Before recommending VNS for treatment, a physician with specialized training will ensure you are an ideal candidate for the procedure. Some health conditions that may disqualify you for VNS include heart arrhythmias, lung disease, ulcers, pre-existing hoarseness and having only one vagus nerve. You also cannot have VNS if you are receiving another form of brain stimulation.
VNS is an outpatient procedure that usually takes 45–90 minutes. Before implantation, you will be given general anesthesia so you do not feel pain or have memory of the procedure. Your neurosurgeon will make a small horizontal incision on the left side of the lower neck. A flat, round piece of metal called a pulse generator will be implanted into the chest. The pulse generator is attached to the vagus nerve with thin wires leading into the neck. Most patients will not feel pain or other sensations from the device.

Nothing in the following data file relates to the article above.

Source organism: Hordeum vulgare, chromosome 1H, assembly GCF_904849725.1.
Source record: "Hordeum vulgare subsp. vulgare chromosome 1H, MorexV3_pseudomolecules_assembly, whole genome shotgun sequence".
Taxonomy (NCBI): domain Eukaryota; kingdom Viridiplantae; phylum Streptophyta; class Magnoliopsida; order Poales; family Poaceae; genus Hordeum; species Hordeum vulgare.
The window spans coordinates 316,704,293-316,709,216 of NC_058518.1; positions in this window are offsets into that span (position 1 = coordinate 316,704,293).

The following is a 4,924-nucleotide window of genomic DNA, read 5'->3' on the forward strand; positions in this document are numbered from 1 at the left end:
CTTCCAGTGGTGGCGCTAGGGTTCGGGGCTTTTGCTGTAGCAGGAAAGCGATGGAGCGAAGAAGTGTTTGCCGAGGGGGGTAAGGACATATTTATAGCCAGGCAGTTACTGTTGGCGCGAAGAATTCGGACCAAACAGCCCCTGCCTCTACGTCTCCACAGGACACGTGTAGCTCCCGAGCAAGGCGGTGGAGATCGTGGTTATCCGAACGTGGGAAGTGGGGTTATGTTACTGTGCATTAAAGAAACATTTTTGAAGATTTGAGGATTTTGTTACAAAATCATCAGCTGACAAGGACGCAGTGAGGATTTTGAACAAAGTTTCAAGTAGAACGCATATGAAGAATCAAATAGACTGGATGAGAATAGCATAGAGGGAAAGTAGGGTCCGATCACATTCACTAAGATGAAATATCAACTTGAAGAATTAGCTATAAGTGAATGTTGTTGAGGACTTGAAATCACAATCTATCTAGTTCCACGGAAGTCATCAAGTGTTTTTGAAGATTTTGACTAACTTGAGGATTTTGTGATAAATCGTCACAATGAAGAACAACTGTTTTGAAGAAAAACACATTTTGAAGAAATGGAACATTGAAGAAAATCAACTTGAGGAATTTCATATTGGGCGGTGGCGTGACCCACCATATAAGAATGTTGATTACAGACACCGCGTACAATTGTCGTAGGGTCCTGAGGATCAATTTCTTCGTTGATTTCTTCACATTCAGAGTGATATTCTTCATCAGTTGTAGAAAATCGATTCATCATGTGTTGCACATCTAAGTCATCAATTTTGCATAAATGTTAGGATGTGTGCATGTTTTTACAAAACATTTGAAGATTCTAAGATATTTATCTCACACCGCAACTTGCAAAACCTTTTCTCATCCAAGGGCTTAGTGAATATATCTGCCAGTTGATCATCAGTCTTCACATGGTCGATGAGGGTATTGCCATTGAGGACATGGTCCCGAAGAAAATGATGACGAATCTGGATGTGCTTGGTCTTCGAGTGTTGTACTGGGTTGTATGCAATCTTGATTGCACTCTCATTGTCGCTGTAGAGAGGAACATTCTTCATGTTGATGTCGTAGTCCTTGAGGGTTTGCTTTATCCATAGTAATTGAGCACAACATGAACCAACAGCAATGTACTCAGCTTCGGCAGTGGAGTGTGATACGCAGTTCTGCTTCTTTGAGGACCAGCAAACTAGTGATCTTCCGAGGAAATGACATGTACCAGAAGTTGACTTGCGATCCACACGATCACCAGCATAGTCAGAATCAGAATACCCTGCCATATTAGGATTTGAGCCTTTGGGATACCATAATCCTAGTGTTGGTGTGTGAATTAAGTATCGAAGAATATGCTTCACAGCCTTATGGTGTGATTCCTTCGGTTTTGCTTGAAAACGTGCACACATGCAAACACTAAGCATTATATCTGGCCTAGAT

Your stimulator will either be activated immediately or within a few weeks of the procedure. You will be given a handheld magnet to control the device at home. The neurology team will give you instructions for when you should use it to temporarily deactivate the device.
You’ll continue to have regular appointments with your physician to make sure your pulse generator is held securely in place and working correctly. A physician will also guide you on what medications to take in addition to VNS. If you experience any complications, such as painful stimulation or a constantly hoarse voice, call your doctor right away. In addition, call your physician before having any medical tests that can affect VNS, such as implantation of another device or an MRI.
Remember to have patience. It can take several months to a few years to see improvement after VNS therapy. But the good news is that studies show many patients see significant improvements with time.